detailed photographs.  

----------------------------------------------------------------
Q2:  I have just found this wonderful windup phonograph.
How can I tell if it works?  I don't have time to read a book.
What can I do?  (Is it REAL?  See Q3 below).

Answer:  Phonographs are found which look new.  Others look as if
they have been sitting in a wet ba***t for 70 years.  But there are
a few quick tests:
  1.  Does the dealer demonstrate the unit?  If it plays and sounds
      fine, it probably is in good shape.  It is relatively hard to hide
      problems with spring motors.
  2.  Is the spring broken?  This means that your turn the crank and
      nothing happens.  Usually the spring is broken near the center,
      so the phonograph does not play.   New springs can be found for
      most phonographs from the Antique Phonograph Supply Company.
      Cost: about $50 if you send in the barrel.  If a new spring is not
      available, you can patch the old one by following instructions in
      the Reiss book listed below.  But please note that you may not
      want to do this without some experience since you can cut your
      fingers off.  
  3.  If the turntable rotates (or the cylinder turns), but you hear
      a loud bump while the record is playing, then the spring needs
      grease.

   a. This is not easy.  Purists will say to take the spring out
      of the barrel, clean it and the reload the barrel.  Warning: if
      you try to do this, you can cut your fingers off.  The barrel
      is a cylinder into which the spring is wound.  Some cheaper
      units simply have an open spring.  Greasing such a spring is
      much more easy.
   b. Shortcut: You can add grease to the spring without first taking
      it out of the barrel.  Most barrels had an opening called a
      graphite hole.  Wind up the unit all the way.  Take the plug out
      of the graphite hole and force in grease.  The original Edison
      formula, which I have used, contains 10 parts vasoline to 1
      part graphite.  Put the***back in the hole.  Let the unit
      run down, dispersing the grease.
  4.  Listen to see if the governor is in good shape.  When you play the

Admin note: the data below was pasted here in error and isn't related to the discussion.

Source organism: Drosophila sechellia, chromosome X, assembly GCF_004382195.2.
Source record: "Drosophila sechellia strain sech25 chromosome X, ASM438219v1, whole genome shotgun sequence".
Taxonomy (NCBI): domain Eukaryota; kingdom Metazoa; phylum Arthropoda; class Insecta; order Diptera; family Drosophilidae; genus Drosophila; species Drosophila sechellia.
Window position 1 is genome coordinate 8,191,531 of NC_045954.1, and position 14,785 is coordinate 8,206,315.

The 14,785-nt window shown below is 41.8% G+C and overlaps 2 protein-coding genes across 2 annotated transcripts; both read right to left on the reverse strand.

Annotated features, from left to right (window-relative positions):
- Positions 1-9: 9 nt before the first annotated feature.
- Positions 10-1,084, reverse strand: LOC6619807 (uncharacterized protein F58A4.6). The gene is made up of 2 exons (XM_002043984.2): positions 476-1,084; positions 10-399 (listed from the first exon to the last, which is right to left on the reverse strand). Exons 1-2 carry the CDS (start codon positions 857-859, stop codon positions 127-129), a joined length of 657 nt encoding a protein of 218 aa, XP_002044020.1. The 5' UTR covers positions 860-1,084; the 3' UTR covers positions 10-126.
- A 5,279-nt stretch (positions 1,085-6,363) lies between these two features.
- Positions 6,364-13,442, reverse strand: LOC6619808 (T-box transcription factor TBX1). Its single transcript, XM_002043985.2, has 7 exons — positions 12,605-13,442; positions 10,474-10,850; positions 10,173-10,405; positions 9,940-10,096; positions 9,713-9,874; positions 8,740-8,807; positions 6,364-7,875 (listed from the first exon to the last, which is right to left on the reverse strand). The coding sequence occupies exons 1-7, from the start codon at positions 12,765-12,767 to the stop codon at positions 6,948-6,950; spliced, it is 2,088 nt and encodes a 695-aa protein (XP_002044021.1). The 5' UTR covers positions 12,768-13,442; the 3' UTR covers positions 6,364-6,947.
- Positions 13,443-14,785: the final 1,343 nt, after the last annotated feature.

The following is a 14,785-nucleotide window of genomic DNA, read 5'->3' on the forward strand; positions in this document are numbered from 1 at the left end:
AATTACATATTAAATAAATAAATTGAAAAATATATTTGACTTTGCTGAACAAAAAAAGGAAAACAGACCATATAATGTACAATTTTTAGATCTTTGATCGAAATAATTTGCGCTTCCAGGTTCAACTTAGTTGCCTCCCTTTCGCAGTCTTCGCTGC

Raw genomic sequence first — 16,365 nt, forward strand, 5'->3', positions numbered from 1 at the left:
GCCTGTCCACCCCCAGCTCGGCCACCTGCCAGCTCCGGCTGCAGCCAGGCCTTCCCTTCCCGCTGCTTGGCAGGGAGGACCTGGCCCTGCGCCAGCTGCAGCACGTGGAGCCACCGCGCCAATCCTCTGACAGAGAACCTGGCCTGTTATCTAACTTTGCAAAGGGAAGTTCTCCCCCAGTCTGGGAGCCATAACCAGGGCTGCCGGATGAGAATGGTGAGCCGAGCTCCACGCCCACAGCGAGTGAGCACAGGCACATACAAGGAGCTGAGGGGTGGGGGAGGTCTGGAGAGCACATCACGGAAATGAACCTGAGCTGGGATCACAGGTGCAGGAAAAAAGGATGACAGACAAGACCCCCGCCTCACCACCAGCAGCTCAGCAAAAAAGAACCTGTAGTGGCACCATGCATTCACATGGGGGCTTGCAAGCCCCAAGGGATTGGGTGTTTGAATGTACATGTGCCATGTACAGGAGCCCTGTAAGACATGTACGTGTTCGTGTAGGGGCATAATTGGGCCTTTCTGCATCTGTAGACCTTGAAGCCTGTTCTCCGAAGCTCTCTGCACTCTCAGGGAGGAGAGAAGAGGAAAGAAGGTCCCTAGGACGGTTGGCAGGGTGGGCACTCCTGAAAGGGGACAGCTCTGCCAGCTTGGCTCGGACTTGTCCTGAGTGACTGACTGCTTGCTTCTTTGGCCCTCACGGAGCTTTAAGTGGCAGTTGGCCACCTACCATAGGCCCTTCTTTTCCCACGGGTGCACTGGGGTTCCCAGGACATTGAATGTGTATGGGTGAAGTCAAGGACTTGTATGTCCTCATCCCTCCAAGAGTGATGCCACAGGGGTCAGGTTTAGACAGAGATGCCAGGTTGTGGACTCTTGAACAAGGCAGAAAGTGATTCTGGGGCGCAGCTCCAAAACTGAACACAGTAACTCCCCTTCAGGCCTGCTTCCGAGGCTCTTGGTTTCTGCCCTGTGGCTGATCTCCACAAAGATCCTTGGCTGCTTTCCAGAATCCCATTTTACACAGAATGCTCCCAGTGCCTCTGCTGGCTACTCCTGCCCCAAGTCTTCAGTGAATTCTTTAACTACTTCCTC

unit, is there a high speed vibration.  If so, you may need
      work on the governor.  This is difficult.
  5.  If the turntable works (or the cylinder turns), then play a
      record.  What does it sound like?  If you hear a lot of
      vibrations, or if the sound is bad, you probably need to rebuild
      the reproducer.
   a. Rebuilding an Edison reproducer for a cylinder phonograph is
      ususally an easy job.  Kits cost $6.00.  A new sapphire is $30.00
      and is likely to outlast you.
   b. Rebuilding a Victor #2 (the most common) is not difficult either.
   c. Rebuilding a Diamond Disc reproducer is more difficult.  The old
      diaphragms take effort to remove without damage.  It can be
      done.  Kits are available.  New diamond needles: $60.00.  But
      the old diamond may be in good shape.  
   d. Rebuilding the Victor Orthophonic is very difficult and few people
      will touch this one.  Such reproducers (heads) cost about $100 in
      auctions.  Many were made of pot metal, and they are gradually
      falling apart.  
   e. Rebuilding other heads requires buying generic parts and doing
      the best you can.  
  6.  Ok, I don't know much about mechanical things.  What can I do?
      You can send the entire works off for repair and cleaning.  This
      costs about $150 for an Edison unit.
  7.  What about parts?  What if something wears out?
      If you buy an Edison or a Victor, most motor parts are still
      available.  As for the other units around, if something other than
      the spring is broken, you might want to look for a different unit